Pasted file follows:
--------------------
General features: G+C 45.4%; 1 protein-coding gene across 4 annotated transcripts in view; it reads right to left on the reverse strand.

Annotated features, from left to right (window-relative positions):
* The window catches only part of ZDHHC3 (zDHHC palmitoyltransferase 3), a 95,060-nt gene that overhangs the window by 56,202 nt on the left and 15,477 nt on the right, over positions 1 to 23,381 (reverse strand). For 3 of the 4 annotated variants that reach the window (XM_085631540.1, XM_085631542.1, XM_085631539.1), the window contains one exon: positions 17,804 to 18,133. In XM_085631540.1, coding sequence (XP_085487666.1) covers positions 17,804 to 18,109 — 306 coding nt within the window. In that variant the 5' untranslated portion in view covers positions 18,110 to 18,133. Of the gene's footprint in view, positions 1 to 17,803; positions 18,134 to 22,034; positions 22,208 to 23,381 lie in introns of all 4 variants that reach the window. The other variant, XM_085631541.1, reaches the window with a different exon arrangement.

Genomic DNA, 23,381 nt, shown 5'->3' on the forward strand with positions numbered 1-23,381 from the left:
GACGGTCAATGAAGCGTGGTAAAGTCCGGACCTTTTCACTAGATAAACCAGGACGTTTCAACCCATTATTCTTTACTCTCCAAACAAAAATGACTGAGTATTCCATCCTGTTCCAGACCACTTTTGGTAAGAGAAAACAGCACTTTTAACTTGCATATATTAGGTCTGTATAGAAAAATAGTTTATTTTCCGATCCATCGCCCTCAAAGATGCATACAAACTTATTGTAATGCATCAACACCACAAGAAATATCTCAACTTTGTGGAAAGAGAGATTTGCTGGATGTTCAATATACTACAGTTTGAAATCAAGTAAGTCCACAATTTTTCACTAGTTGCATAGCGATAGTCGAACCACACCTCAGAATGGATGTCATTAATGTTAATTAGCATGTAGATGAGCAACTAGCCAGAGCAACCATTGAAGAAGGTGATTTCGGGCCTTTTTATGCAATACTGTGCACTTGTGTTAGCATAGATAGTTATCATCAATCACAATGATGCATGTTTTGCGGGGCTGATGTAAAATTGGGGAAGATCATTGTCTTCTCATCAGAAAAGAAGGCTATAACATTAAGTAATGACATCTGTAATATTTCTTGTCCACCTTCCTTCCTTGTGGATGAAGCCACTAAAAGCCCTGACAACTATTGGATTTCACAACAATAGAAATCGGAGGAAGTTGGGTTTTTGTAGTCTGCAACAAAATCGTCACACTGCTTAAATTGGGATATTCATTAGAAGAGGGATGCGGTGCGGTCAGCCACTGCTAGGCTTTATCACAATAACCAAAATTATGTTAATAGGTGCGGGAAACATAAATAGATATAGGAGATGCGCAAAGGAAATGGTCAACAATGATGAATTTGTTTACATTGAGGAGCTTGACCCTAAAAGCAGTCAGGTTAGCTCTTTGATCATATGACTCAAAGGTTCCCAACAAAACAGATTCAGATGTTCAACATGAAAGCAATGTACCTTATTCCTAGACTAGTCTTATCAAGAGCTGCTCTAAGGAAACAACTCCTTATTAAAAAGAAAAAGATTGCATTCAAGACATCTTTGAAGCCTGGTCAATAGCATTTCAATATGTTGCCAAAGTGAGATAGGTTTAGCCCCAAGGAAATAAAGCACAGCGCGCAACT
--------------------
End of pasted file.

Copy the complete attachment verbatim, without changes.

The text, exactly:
General features: G+C 45.4%; 1 protein-coding gene across 4 annotated transcripts in view; it reads right to left on the reverse strand.

Annotated features, from left to right (window-relative positions):
* The window catches only part of ZDHHC3 (zDHHC palmitoyltransferase 3), a 95,060-nt gene that overhangs the window by 56,202 nt on the left and 15,477 nt on the right, over positions 1 to 23,381 (reverse strand). For 3 of the 4 annotated variants that reach the window (XM_085631540.1, XM_085631542.1, XM_085631539.1), the window contains one exon: positions 17,804 to 18,133. In XM_085631540.1, coding sequence (XP_085487666.1) covers positions 17,804 to 18,109 — 306 coding nt within the window. In that variant the 5' untranslated portion in view covers positions 18,110 to 18,133. Of the gene's footprint in view, positions 1 to 17,803; positions 18,134 to 22,034; positions 22,208 to 23,381 lie in introns of all 4 variants that reach the window. The other variant, XM_085631541.1, reaches the window with a different exon arrangement.

Genomic DNA, 23,381 nt, shown 5'->3' on the forward strand with positions numbered 1-23,381 from the left:
GACGGTCAATGAAGCGTGGTAAAGTCCGGACCTTTTCACTAGATAAACCAGGACGTTTCAACCCATTATTCTTTACTCTCCAAACAAAAATGACTGAGTATTCCATCCTGTTCCAGACCACTTTTGGTAAGAGAAAACAGCACTTTTAACTTGCATATATTAGGTCTGTATAGAAAAATAGTTTATTTTCCGATCCATCGCCCTCAAAGATGCATACAAACTTATTGTAATGCATCAACACCACAAGAAATATCTCAACTTTGTGGAAAGAGAGATTTGCTGGATGTTCAATATACTACAGTTTGAAATCAAGTAAGTCCACAATTTTTCACTAGTTGCATAGCGATAGTCGAACCACACCTCAGAATGGATGTCATTAATGTTAATTAGCATGTAGATGAGCAACTAGCCAGAGCAACCATTGAAGAAGGTGATTTCGGGCCTTTTTATGCAATACTGTGCACTTGTGTTAGCATAGATAGTTATCATCAATCACAATGATGCATGTTTTGCGGGGCTGATGTAAAATTGGGGAAGATCATTGTCTTCTCATCAGAAAAGAAGGCTATAACATTAAGTAATGACATCTGTAATATTTCTTGTCCACCTTCCTTCCTTGTGGATGAAGCCACTAAAAGCCCTGACAACTATTGGATTTCACAACAATAGAAATCGGAGGAAGTTGGGTTTTTGTAGTCTGCAACAAAATCGTCACACTGCTTAAATTGGGATATTCATTAGAAGAGGGATGCGGTGCGGTCAGCCACTGCTAGGCTTTATCACAATAACCAAAATTATGTTAATAGGTGCGGGAAACATAAATAGATATAGGAGATGCGCAAAGGAAATGGTCAACAATGATGAATTTGTTTACATTGAGGAGCTTGACCCTAAAAGCAGTCAGGTTAGCTCTTTGATCATATGACTCAAAGGTTCCCAACAAAACAGATTCAGATGTTCAACATGAAAGCAATGTACCTTATTCCTAGACTAGTCTTATCAAGAGCTGCTCTAAGGAAACAACTCCTTATTAAAAAGAAAAAGATTGCATTCAAGACATCTTTGAAGCCTGGTCAATAGCATTTCAATATGTTGCCAAAGTGAGATAGGTTTAGCCCCAAGGAAATAAAGCACAGCGCGCAACT